By: Co+op

Did you know that raspberries aren't really berries? They're brambles (from the plant genus Rubus), and they're aggregates, which means they're an arrangement of smaller little fruits around a hollow center. One thing you certainly know is that they're a deliciously fun way to enjoy fruit.

Wild raspberries originated in eastern Asia, and their cultivation was first mentioned in an herbal dated 1548. They became popular in Europe and North America in the 19th century and are now grown commercially in many parts of the world, including Russia Poland, Yugoslavia, Germany and Chile. The United States is the third largest producer, with Oregon, Washington and California leading the way.

Raspberries are a very good source of dietary fiber, vitamin C and manganese and a good source of vitamin B2, vitamin K, folate, niacin, magnesium, potassium and copper.

There are ever-bearing varieties and summer-bearing (June) varieties of raspberries. A member of the rose family, most are red/pink, but they also come in black, purple, orange, yellow and white.

Popular raspberry varieties include:

  • Amity (ever-bearing, firm, large, dark red, good for pies and jams)
  • Latham (summer-bearing, round, dark red, small to large)
  • Meeker (summer-bearing, large, deep red, very sweet)
  • Willamette (summer-bearing, firm, dark red, slightly tart)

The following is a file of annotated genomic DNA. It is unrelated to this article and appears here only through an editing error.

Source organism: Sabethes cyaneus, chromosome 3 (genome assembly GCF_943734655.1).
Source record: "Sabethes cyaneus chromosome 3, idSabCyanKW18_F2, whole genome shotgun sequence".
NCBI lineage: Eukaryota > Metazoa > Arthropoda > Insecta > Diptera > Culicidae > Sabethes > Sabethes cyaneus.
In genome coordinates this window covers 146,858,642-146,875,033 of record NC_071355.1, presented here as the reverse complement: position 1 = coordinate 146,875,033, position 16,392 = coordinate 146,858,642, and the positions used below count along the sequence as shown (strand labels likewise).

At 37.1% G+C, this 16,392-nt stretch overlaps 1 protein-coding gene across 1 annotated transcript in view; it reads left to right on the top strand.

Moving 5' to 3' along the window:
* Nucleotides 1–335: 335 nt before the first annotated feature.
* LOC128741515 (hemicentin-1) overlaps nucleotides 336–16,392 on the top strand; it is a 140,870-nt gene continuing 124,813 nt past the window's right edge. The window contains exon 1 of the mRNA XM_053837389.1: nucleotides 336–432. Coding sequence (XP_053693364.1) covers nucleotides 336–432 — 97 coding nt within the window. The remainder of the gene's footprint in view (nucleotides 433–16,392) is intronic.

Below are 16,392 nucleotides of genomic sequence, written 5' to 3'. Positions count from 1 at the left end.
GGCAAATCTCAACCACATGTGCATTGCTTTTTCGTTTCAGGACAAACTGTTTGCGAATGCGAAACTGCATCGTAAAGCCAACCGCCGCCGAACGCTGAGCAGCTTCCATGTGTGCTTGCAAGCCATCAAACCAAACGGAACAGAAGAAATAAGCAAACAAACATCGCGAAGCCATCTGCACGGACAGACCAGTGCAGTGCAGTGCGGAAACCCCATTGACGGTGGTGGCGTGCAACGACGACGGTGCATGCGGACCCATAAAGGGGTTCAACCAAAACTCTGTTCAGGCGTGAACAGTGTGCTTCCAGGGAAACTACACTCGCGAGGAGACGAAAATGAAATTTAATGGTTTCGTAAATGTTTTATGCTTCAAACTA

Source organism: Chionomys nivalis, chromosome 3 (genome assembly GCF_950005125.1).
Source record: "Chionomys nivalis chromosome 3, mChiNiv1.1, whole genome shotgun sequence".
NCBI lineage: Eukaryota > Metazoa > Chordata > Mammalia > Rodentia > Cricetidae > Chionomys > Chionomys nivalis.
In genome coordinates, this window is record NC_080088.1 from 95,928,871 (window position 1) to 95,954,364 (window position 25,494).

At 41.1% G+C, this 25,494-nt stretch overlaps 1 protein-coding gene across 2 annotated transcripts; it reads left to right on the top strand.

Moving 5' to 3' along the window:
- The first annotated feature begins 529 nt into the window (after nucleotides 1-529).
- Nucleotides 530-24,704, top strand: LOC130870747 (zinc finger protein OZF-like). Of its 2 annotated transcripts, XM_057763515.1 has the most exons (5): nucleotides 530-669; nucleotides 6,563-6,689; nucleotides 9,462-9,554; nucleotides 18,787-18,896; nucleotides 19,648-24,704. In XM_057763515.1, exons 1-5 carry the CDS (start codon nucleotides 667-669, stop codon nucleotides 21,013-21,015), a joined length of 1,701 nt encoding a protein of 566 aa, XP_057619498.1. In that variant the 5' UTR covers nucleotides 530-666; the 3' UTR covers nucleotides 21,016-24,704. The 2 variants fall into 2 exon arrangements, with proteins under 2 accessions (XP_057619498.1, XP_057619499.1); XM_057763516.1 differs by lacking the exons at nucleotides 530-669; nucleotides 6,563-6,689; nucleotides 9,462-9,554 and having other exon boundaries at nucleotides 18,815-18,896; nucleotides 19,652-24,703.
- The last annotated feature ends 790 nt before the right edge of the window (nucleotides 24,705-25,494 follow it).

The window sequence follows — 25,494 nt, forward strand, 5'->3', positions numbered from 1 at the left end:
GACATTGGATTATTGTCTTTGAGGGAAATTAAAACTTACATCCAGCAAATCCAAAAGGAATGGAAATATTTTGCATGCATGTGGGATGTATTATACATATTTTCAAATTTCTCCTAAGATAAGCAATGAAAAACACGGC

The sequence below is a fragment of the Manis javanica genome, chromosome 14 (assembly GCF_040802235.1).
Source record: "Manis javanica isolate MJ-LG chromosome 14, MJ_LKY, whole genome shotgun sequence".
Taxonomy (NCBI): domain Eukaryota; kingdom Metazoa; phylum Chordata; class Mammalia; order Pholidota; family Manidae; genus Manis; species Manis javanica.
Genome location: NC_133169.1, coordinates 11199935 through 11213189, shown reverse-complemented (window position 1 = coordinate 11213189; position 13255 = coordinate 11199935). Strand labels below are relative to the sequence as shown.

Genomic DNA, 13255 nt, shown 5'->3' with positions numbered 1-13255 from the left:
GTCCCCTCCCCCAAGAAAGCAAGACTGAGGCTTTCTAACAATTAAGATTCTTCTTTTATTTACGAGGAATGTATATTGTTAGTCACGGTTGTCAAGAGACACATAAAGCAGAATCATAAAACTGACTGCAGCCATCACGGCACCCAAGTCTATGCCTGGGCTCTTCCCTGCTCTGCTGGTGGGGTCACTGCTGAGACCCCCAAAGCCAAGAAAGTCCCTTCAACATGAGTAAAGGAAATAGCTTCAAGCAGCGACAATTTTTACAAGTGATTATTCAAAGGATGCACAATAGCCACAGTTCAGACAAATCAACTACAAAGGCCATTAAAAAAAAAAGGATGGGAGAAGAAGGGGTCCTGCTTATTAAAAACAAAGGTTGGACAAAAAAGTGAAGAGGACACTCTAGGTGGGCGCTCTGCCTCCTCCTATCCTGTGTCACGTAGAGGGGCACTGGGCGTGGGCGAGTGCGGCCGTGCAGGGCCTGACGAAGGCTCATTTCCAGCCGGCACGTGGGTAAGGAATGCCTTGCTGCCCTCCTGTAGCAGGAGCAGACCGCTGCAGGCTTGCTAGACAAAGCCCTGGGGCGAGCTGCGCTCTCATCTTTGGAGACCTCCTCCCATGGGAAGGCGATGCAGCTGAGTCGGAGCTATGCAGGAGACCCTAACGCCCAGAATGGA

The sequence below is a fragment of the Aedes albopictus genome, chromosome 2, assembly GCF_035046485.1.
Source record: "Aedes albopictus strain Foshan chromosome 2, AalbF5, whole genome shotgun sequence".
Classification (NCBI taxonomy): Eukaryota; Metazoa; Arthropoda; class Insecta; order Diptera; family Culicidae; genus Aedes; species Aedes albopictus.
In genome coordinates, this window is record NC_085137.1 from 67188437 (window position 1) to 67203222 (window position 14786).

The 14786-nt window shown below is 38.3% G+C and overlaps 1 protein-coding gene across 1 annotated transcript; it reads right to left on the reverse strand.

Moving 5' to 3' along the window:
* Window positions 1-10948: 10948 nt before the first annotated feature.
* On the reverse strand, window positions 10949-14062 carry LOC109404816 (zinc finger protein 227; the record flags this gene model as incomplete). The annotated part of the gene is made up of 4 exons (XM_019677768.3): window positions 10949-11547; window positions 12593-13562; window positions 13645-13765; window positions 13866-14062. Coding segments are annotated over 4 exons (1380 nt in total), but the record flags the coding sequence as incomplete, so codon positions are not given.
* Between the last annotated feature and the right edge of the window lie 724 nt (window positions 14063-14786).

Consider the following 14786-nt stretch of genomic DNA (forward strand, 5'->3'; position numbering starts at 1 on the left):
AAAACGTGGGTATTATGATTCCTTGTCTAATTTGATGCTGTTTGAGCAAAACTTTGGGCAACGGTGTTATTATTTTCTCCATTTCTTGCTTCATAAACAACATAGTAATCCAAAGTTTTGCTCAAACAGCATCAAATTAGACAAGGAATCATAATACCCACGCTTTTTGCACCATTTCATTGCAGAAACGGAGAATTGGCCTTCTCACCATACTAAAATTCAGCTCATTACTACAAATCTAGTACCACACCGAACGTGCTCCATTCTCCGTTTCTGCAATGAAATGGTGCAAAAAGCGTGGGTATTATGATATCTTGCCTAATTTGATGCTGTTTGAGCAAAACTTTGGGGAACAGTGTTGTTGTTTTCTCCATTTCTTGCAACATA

• Fall Gold (ever-bearing, golden color, very sweet)
  • Brandywine (summer-bearing, large, purple)
  • Black Hawk (medium-large, black)

If you think the loganberry and the boysenberry are similar to raspberries, you're right; both are hybrids of raspberries.

So are raspberries best by the handful or plopped into hot cereal or cold yogurt? Maybe you prefer them sweetened in a dessert, like a Rhubarb Yogurt Tart, these delightful Raspberry Cream Scones or melt-in-your-mouth Raspberry-Almond Streusel Bars. For an especially refreshing treat, blend a bounty of them to create Raspberry Agave Sorbet or a nutritious Hidden-Spinach Berry Smoothie.

Raspberries are an excellent dessert garnish, too; look how enticing they make these Individual Light Chocolate Cakes. Fresh Berry Cream Tartlets also take advantage of their visual appeal by embedding them whole, with blueberries, in a bed of crème fraîche.

Glistening raspberries will produce a bright jar of preserves or syrup for pancakes or waffles or even roasted chicken breasts. Use them to assemble festive Stars and Stripes Sandwiches or accent a leafy green salad.

You'll find raspberries in your co-op's produce aisle or at the farmers market from June through October. Look for plump, firm berries. They should be slightly soft (not mushy) and deeply colored, since they won't continue to ripen after harvest. Make sure there's no mold, and avoid packages with signs of spoilage, such as stains or moisture. Raspberries should be loosely packaged, to avoid damage.

Because they're so perishable, try to buy on one or two days’ worth at a time. Remove any spoiled berries before storing them, covered, in a shallow container in the refrigerator. Another option is to spread them on a paper towel on a plate and cover them with plastic wrap before refrigerating. Wash raspberries just before using.